If you want to know more about Norman, you have to read the "Why Should the Devil Have All the Good Music" biography by philosopher Gregory Alan Thornbury (a guitar player and friend who is the former president of The King’s College in New York City). For a quick overview of that book, see my recent two-part “On Religion” column: “Larry Norman and the never-ending culture wars over ‘Christian’ music and art.” Click here and then here for those.
Thornbury is in the New Yorker piece, of course, along with other solid sources.
The key to the CCM wars, as I said earlier, can be found in the ongoing arguments about lyrics. Sanneh knows that. Thus:
In gospel music, form and content are joined: the term denotes both a style and a message, leaving no room for theological ambiguity. Likewise, the sound of seventies Christian pop was warm and sweet, designed to reinforce the hopeful spirit of the words. But, in the eighties, many Christian rock bands embraced snarling guitars, which were harder to interpret. Tim LaHaye, who turned prophecies of the Rapture into a series of “Left Behind” movies and books, warned, in 1982, that “the sound and beat of rock” could arouse “fleshly lusts.”
In my book, and in the second column about the Thornbury book, I offered this typology while focusing on how lyrics define these musical products:
… Gatekeepers and consumers in the marketplace use six definitions. Thus, "Christian" music is:
(1) Hymns — period.
(2) Any style of music considered appropriate for use in worship services.
(3) Openly Christian music in all genres – except rock 'n' roll.
(4) Any music – even hip-hop or heavy metal – built on evangelistic lyrics.
(5) Music with sufficient "God-talk" (CCM's "Jesus-per-minute rule").
(6) Music made by Christians that expresses their Christian worldview.
I am glad to report that the executive editor of my book shows up in the New Yorker piece, as well, right after a discussion of the 2001 Newsweek cover story with this headline, “Jesus Rocks!” Note the subtle reference to the concept expressed in my sixth definition:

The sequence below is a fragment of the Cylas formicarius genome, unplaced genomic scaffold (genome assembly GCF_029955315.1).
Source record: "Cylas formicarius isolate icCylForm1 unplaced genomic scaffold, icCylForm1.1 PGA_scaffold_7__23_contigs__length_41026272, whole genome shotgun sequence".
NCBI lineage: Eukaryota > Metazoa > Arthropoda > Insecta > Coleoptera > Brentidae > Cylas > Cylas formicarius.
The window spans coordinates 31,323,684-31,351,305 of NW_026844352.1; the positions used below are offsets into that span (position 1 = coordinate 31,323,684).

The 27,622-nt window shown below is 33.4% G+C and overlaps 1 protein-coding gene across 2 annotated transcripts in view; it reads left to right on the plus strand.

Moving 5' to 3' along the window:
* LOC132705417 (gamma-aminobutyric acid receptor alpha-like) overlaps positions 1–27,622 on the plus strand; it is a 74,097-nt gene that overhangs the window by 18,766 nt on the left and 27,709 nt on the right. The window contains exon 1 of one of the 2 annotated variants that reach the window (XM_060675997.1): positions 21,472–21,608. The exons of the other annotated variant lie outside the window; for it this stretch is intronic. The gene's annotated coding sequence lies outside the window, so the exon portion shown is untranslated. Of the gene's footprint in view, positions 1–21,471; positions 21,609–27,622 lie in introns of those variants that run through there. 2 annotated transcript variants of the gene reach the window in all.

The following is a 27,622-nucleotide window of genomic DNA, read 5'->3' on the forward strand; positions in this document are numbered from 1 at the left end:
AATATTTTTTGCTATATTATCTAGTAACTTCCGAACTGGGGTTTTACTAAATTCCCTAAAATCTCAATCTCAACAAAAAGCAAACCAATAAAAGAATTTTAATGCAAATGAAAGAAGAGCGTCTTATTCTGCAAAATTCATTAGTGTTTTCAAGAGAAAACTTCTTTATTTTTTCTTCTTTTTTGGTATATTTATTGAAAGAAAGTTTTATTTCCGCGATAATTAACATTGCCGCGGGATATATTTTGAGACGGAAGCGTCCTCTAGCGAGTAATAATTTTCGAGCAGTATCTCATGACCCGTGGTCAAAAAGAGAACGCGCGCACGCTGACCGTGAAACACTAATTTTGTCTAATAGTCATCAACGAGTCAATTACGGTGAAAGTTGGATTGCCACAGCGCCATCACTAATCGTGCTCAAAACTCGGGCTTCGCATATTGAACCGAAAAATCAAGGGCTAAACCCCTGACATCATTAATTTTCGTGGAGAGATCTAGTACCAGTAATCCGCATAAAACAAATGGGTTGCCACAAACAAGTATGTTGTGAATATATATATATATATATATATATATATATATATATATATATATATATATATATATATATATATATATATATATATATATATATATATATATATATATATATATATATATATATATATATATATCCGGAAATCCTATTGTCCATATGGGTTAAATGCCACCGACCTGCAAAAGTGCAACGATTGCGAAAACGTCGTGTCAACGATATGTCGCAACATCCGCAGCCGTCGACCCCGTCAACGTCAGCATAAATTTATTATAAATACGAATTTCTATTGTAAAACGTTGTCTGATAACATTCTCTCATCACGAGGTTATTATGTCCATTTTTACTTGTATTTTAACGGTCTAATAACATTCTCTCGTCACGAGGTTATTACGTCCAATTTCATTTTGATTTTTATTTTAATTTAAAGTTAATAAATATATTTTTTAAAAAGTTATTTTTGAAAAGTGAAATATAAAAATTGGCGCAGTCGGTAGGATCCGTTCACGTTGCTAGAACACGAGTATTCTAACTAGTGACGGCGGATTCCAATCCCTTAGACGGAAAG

In a new book called “Rock Gets Religion,” the journalist and producer Mark Joseph writes that, by the time Newsweek published that cover story, “Christian rock was giving way to Christians in rock.” In the aughts, the airwaves were full of bands led by Christians: Creed, P.O.D., Evanescence, Daughtry, the Fray, Lifehouse, Skillet, Chevelle, and plenty more. But many of them declined to be labelled “Christian rock.” One of the best examples was Switchfoot, from San Diego, which found success with a song whose refrain had as much, or as little, theological content as listeners wished to hear: “We were meant to live for so much more.” Joseph sees this as a heartening development. For years, he writes, “short-sighted religious businessmen” had been “sentencing artists of faith to cultural obscurity” by marketing them solely to other Christians, creating an insular market that left nonbelievers untouched.
Joseph was even more blunt two decades ago, writing in a major industry publication.
"As with baseball, strange bedfellows have colluded to keep musicians with Christian beliefs in the modern-day equivalent of the Negro Leagues," he wrote, in Billboard.
As I said, it’s hard to know what NOT to underline and praise in this New Yorker article. It’s that good. #REALLY
I will end with this bold thesis statement from Sanneh:
Do Christian bands have a propaganda problem? It is certainly true that most Christian rock bands were obliged to follow doctrinal rules. But, in their determination to deliver clear messages, these bands weren’t necessarily much different from the many secular bands that wrote protest songs: in the history of rock, furious conviction has been neither rare nor necessarily unhelpful. There is no easy way to distinguish between a musician who spouts “prepackaged doctrine” and one who boldly stands up for what is right.
By all means: Read it all.